By Elizabeth Thede, USA Daily Standard
For those who aren’t familiar with dtSearch®, what does dtSearch do?
dtSearch has enterprise and developer products that run “on premises” or on cloud platforms to instantly search terabytes of “Office” files, PDFs, emails along with nested attachments, databases and online data. Because dtSearch can instantly search terabytes with over 25 different search features, many dtSearch customers are Fortune 100 companies and government agencies. But anyone with lots of data to search can download a fully-functional 30-day evaluation copy from dtSearch.com
What is today’s topic?
We get questions on how precision enterprise search generally and dtSearch specifically fit into the dawning AI age. Data mining and other dtSearch developer customers are increasingly looking at some type of AI tie-in for their products and they can do that with the dtSearch Engine for Windows, Linux or macOS. And even if an application doesn’t require text search, the dtSearch Engine document filters can assist in the collection of AI training data.
Can you explain what the document filters do?
“Office” files, PDFs, emails, etc. typically look like gibberish in binary format. But from this seeming gibberish, the document filters can parse and extract the full text and metadata. The document filters can also parse and extract text and metadata from online formats along with Office365, SharePoint and other remote files that present as part of the Windows file system. And the dtSearch Engine document filters can work with databases like SQL or NoSQL covering BLOB files and associated metadata. All of this can be important AI training data.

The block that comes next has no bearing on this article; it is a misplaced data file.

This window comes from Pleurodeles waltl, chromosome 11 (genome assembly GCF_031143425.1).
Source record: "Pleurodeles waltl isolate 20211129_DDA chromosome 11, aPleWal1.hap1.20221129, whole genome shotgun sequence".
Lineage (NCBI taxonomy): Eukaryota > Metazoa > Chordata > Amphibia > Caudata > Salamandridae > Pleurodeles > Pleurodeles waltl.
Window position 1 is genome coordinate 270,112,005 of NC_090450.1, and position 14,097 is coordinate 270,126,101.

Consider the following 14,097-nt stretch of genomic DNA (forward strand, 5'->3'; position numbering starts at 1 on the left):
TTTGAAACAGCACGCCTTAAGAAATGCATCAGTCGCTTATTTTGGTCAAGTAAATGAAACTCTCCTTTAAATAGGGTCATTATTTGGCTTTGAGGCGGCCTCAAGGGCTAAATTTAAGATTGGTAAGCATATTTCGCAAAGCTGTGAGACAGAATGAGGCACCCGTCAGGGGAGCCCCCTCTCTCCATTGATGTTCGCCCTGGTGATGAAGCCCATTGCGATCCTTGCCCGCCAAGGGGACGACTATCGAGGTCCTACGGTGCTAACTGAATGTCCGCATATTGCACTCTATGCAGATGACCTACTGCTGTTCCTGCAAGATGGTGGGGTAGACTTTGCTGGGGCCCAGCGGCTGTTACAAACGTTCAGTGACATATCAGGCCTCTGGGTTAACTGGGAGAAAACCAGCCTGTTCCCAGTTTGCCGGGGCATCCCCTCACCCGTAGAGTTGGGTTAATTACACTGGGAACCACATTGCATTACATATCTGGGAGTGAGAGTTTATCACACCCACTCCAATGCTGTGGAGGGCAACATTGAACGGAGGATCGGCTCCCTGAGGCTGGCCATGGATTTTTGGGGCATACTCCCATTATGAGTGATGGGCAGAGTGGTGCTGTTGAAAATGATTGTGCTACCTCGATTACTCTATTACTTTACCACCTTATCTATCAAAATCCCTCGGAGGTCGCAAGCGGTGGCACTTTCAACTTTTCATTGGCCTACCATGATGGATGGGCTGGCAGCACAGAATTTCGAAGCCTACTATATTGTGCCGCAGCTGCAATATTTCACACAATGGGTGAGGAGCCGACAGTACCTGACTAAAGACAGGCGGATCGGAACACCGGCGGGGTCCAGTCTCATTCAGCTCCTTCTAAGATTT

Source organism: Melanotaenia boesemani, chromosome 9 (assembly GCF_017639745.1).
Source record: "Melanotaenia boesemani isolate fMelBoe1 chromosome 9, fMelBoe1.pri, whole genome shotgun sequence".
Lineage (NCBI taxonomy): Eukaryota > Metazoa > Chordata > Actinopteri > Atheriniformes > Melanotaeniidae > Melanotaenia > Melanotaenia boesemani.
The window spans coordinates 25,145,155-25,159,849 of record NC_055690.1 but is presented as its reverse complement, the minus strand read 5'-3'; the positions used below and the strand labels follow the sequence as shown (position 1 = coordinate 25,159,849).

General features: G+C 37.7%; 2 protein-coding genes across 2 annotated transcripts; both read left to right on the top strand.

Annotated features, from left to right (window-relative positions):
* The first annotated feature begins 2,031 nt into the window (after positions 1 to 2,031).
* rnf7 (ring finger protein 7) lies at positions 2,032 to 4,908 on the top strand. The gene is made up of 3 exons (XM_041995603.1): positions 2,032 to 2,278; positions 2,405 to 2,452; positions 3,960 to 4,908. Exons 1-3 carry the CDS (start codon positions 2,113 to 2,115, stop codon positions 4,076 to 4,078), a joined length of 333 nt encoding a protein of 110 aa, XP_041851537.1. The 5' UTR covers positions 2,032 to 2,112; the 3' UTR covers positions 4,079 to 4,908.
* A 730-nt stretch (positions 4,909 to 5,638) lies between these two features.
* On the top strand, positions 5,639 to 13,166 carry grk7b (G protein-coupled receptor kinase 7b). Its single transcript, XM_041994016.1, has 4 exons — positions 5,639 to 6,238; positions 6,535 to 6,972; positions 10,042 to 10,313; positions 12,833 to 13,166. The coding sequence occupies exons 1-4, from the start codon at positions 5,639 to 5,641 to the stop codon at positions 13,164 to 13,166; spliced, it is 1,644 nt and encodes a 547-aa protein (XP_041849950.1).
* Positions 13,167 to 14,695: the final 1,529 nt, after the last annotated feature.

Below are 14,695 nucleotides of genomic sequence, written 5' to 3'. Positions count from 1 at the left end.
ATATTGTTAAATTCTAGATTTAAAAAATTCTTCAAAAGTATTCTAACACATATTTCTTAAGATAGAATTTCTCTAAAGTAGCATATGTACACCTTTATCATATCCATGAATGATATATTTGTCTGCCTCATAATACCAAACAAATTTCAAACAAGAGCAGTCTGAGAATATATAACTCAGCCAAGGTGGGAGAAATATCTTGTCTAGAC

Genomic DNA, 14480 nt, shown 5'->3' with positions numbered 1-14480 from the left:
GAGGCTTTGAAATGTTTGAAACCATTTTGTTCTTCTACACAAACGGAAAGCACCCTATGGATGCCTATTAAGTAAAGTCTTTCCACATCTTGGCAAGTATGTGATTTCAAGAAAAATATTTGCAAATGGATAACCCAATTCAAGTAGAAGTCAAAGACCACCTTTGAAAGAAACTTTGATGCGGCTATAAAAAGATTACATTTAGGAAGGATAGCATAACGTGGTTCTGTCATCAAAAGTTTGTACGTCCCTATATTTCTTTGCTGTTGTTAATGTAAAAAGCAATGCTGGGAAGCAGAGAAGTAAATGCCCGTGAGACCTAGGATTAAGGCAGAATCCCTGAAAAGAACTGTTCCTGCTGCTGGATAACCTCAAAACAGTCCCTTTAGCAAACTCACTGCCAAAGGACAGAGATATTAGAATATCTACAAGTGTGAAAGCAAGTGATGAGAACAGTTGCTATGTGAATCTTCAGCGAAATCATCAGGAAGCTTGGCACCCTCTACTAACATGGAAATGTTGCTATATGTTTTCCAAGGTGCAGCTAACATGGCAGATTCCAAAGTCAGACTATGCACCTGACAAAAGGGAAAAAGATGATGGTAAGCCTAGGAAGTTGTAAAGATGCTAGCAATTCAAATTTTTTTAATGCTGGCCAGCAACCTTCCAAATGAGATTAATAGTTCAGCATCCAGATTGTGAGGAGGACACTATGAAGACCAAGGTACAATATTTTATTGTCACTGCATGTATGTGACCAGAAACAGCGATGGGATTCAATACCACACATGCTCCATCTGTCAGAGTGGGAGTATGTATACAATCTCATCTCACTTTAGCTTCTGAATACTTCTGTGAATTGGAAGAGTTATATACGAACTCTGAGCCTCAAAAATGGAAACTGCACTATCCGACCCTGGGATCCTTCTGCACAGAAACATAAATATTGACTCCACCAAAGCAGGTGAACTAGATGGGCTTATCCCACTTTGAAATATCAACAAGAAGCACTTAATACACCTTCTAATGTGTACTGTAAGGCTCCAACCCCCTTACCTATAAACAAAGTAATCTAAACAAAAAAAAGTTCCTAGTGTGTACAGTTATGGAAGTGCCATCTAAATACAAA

Do you have to tell the document filters what types of files it is working with?
To apply the right parsing specification, the dtSearch document filters need to figure out exactly what file type each item is: PDF, Microsoft Word, Access, Excel, PowerPoint, OneNote, an email format, a specific web-based format, etc. However, the document filters can do that on their own using information inside each binary file. A mismatched file extension won’t matter here as identification doesn’t depend on a file’s extension.
How deep do the document filters go in parsing file data?
If an email has a ZIP or RAR attachment containing a PDF plus a Word document that itself embeds an Excel spreadsheet, the document filters will parse all text and metadata down to the innermost item. Viewing files in their native applications, you can click around extensively and still miss certain metadata. But all metadata is right there in the binary format for the document filters. Similarly, while you’d be hard-pressed to spot “hidden” white text against a white background or black text against a black background viewing a file in its native application, such text is readily apparent in binary format and hence accessible to the document filters.
And dtSearch can also work with multiple languages, right?
Yes. dtSearch supports Unicode which is the main text standard covering hundreds of international languages. These include not only European languages, but also right-to-left languages like Hebrew and Arabic, and double-byte-character Asian languages like Chinese, Japanese and Korean. A single file or email can have multiple successive Unicode-supported languages, and the document filters will follow the entire progression.